Here’s the topic of the writing,Use the assigned reading “The Power of Context” (which I will give you before you start working) and 2 another legitimate sources related to “Broken Window Theory” to discuss which aspects of Broken Window Theory seem effective and which aspects seem to e problematic. As evidenced from your reading and research, what would be the ideal version of Broken Windows?Here’s is the requirements: 1. The paper has to be at least 1,500 words long2. The paper should contain 5 and only 5 paragraphs, one introduction which end with the thesis of the whole paper, 3 body paragraphs supporting the thesis with the topic sentence at the begining, and a conclusion restating the thesis.
The Power of Context, writing homework help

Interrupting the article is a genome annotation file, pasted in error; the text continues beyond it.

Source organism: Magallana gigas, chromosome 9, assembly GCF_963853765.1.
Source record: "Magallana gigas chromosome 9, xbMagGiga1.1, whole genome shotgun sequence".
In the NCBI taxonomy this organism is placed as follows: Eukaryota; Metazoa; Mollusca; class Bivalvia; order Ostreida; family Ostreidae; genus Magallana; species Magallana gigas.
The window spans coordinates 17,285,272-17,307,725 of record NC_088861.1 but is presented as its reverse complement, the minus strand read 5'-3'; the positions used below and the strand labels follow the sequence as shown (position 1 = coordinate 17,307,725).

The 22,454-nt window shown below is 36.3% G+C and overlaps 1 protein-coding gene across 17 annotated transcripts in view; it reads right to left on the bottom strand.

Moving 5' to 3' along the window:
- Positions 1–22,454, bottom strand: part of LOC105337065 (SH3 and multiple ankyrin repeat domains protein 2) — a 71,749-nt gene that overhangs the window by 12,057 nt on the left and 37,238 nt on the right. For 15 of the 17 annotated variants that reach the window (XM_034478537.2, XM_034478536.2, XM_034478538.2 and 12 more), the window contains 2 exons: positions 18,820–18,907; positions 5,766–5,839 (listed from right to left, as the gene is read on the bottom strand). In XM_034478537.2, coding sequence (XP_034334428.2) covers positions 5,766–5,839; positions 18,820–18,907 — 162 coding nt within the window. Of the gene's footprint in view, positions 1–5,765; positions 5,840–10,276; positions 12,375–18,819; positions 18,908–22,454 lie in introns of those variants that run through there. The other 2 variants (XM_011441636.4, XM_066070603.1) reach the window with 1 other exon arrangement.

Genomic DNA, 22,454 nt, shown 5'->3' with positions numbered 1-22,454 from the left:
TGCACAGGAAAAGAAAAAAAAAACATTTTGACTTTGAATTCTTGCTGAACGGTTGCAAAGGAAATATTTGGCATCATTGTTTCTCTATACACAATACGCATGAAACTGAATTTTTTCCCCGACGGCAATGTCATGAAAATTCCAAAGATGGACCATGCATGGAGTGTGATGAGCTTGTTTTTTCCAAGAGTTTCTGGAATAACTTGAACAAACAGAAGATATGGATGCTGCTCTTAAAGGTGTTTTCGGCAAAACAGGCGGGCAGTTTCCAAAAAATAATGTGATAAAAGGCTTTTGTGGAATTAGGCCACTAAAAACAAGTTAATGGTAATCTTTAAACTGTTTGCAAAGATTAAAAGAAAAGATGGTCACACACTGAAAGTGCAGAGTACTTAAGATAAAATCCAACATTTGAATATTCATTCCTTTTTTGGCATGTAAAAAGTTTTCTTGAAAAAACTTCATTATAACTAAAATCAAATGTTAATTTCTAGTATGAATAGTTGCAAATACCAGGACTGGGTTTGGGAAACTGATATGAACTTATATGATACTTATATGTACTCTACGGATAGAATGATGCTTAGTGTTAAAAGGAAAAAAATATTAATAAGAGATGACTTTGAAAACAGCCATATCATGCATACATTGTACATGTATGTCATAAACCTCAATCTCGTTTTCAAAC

Ancient Greece and Athletics” Please respond to the following, using sources under the Explore heading as the basis of your response: Describe
the ancient Greek competitive character, and compare the ancient
Olympics (as a festival featuring athletics) to the Olympics today,
identifying any major differences. Explain what the Olympic rules
regarding females and evidence, such as the “running girl” artifact,
reveal about female status and Greek athletics in particular Greek
city-states. ExploreAncient Greek Athletics and Female Status Chapter 4 (p. 118), Olympics. Chapters 4 (pp. 113-114), women in Sparta; For Athens later, see pp. 137-8. British Museum’s Running Girl artifact at http://www.britishmuseum.org/explore/highlights/highlight_objects/gr/b/bronze_figure_of_a_girl.aspx Philadelphia’s Penn Museum on Women and Greek athletics at http://www.penn.museum/sites/olympics/olympicsexism.shtml
discussion week 2 Ancient Greece and Athletics
I’m working on a computer science case study and need a sample draft to help me understand better.